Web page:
When you're evaluating the benefits of one credit card over another, you have a lot of different factors to consider, including fees, rewards, and interest rates. But does the type of credit card you choose matter at all? Is there any real difference between a Visa and a Discover card with the exact same terms?

There are four major credit card networks in the US: Visa, Mastercard, Discover, and American Express. These companies offer a network of infrastructure that allows merchants to swipe your card and then collect the money from your card issuer. They also set the fees that the merchant must pay to use the network – that's right, every time you swipe your card, the merchant must pay for the privilege of allowing you to do so.


Network Fees

The fees that your merchant pays, also known as interchange fees, are not static; Visa and Mastercard adjust their rates twice a year. Different types of businesses also pay different rates, and they may have different fees for different tiers of credit cards and debit cards. For instance, a Visa debit card transaction at a grocery store may have a smaller interchange fee associated with it than a restaurant even if the transactions themselves cost the same amount.

Online shopping is usually more expensive for the retailer because swiping a card is typically cheaper than typing in your card number on a website.

The logos of the four major credit card networks in the United States Of the four major credit card networks in the US, Visa usually has the lowest processing fees. American Express often has higher fees.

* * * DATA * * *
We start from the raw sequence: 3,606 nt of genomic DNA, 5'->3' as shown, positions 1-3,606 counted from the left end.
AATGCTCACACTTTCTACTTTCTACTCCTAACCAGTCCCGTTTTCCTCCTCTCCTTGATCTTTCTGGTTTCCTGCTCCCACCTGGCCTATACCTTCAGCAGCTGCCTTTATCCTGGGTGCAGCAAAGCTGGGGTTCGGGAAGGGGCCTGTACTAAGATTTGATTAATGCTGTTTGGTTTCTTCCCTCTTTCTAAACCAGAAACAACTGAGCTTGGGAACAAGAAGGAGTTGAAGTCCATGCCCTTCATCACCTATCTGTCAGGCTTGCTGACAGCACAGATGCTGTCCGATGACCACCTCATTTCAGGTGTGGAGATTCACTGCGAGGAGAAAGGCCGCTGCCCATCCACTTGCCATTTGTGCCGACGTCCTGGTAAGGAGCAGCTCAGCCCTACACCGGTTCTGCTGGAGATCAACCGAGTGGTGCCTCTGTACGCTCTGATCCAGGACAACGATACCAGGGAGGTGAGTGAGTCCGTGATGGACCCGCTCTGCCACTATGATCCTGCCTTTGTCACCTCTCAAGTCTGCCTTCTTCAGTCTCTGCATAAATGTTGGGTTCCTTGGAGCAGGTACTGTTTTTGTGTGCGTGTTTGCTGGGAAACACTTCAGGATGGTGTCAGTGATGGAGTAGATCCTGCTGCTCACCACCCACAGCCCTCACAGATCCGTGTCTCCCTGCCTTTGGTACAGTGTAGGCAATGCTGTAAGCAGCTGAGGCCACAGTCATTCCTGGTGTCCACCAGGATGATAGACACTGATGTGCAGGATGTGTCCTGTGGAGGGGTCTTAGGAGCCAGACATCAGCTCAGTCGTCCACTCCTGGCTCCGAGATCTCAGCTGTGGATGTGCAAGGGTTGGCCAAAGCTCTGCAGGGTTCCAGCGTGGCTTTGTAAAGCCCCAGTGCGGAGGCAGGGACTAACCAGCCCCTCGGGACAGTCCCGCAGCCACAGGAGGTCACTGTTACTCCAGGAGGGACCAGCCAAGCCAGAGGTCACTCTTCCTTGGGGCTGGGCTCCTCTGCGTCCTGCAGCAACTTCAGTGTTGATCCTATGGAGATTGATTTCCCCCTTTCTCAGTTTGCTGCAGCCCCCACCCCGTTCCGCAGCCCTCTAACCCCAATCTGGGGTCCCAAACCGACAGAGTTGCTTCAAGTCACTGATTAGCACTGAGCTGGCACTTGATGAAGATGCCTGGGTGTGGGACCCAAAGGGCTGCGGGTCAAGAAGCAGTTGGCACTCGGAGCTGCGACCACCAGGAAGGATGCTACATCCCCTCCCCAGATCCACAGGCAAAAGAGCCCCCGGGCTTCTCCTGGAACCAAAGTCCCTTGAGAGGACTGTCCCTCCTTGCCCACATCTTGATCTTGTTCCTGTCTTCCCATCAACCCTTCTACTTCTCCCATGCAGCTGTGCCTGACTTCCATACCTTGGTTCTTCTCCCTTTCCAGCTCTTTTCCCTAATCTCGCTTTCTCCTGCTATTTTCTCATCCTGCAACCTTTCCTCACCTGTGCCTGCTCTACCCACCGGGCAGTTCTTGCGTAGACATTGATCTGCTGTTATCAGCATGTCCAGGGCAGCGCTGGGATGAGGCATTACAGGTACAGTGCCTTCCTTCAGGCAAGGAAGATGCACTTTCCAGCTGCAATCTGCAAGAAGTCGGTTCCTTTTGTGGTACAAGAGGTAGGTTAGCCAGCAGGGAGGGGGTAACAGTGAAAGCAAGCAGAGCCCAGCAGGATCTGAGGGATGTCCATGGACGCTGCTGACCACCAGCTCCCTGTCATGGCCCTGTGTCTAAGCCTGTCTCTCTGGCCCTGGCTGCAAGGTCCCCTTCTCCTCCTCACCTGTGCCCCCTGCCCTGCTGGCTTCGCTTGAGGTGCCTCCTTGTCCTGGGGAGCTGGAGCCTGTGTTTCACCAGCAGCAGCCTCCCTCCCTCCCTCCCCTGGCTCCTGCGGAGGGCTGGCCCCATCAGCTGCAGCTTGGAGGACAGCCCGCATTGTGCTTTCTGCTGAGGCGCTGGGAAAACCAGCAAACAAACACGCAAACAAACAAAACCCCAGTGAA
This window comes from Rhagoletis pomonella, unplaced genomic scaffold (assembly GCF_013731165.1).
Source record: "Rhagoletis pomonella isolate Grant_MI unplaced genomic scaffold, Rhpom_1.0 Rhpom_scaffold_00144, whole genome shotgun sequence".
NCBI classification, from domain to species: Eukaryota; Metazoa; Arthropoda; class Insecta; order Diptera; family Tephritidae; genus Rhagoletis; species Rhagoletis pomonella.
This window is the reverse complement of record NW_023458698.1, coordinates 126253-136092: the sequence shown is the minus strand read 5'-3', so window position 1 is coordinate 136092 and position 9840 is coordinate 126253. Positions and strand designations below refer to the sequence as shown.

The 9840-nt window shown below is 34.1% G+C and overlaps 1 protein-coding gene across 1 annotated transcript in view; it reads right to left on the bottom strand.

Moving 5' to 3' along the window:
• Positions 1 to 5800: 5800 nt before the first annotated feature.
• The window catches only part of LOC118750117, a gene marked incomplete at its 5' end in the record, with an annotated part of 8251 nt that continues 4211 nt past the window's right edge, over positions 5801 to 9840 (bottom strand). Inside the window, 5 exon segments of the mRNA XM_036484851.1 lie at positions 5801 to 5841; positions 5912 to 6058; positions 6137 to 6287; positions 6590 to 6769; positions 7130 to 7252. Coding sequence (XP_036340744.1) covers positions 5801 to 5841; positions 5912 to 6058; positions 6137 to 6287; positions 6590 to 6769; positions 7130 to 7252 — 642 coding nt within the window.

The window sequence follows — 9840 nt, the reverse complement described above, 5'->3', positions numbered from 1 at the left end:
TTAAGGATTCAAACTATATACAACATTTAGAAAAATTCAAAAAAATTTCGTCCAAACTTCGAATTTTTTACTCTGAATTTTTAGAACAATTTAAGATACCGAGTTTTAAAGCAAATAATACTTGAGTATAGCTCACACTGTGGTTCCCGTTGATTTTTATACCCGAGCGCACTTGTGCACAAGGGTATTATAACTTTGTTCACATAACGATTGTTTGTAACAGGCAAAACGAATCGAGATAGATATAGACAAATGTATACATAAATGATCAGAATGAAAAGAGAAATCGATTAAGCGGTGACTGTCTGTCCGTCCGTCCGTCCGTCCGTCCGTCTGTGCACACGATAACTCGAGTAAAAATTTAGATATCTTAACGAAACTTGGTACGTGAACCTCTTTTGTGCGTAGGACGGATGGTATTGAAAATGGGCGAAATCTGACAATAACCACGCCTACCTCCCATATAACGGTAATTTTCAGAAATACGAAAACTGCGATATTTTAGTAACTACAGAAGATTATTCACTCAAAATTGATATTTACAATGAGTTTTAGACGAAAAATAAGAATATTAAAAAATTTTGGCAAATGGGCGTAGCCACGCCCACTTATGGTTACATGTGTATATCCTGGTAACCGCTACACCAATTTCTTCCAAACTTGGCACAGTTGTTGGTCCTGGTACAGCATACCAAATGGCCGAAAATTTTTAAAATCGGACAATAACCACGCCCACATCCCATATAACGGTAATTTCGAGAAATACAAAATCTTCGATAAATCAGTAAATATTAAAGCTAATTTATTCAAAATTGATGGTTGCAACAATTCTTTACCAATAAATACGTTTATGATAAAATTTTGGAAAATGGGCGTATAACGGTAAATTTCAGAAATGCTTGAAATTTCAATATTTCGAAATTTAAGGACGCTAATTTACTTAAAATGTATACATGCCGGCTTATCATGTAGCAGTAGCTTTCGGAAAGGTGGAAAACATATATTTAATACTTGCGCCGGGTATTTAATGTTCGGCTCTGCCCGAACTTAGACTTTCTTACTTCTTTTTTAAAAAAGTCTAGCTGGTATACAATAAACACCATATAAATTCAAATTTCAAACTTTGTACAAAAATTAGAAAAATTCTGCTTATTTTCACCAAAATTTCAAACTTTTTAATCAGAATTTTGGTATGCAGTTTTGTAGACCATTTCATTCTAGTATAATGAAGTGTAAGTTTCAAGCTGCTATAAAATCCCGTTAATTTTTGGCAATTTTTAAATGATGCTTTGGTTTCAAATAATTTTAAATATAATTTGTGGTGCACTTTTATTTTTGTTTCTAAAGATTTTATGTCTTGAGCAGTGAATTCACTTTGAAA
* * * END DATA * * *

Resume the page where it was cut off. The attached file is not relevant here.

NetworkAverage Credit Card Processing Fee
Mastercard1.55% - 2.6%
Visa1.43% - 2.4%
Discover1.56% - 2.3%
American Express2.5% - 3.5%

These are on top of any additional fees that the credit card networks may charge such as charge-back fees, terminal rental fees, and IRS reporting fees. These fees are paid by the merchants, but they also affect you as a consumer. American Express almost always has higher fees than Visa, Mastercard and Discover, which is why you're more likely to encounter a merchant that won't accept it. If you're in the market for a new credit card, you may want to make sure you have a Visa or Mastercard as a backup instead of only having Discover or American Express, as Visa and Mastercard were accepted at 10.7 million locations in the US at the end of 2019, compared to 10.6 million for Discover or AMEX. Costco is one merchant that only accepts Visa, and those without a Visa card may be out of luck.

Issuers vs. Networks

Pull out the credit card in your wallet and take a look at it. Chances are, if it's a Visa or Mastercard, you'll see their logo as well as the logo of the bank that issued it. That's because Visa and Mastercard are card networks, but do not actually issue the cards themselves. They merely facilitate payments between the merchant and the bank that issued the card.

On the other hand, Discover and American Express both process transactions and issue cards. As with the fees, this may not have a big impact on you as the cardholder. However, it does mean that you can't take advantage of having a card linked to your bank. if you are interested in building a deeper relationship with your bank to get better interest rates or have everything consolidated into one app, Discover and American Express may not be the strongest options.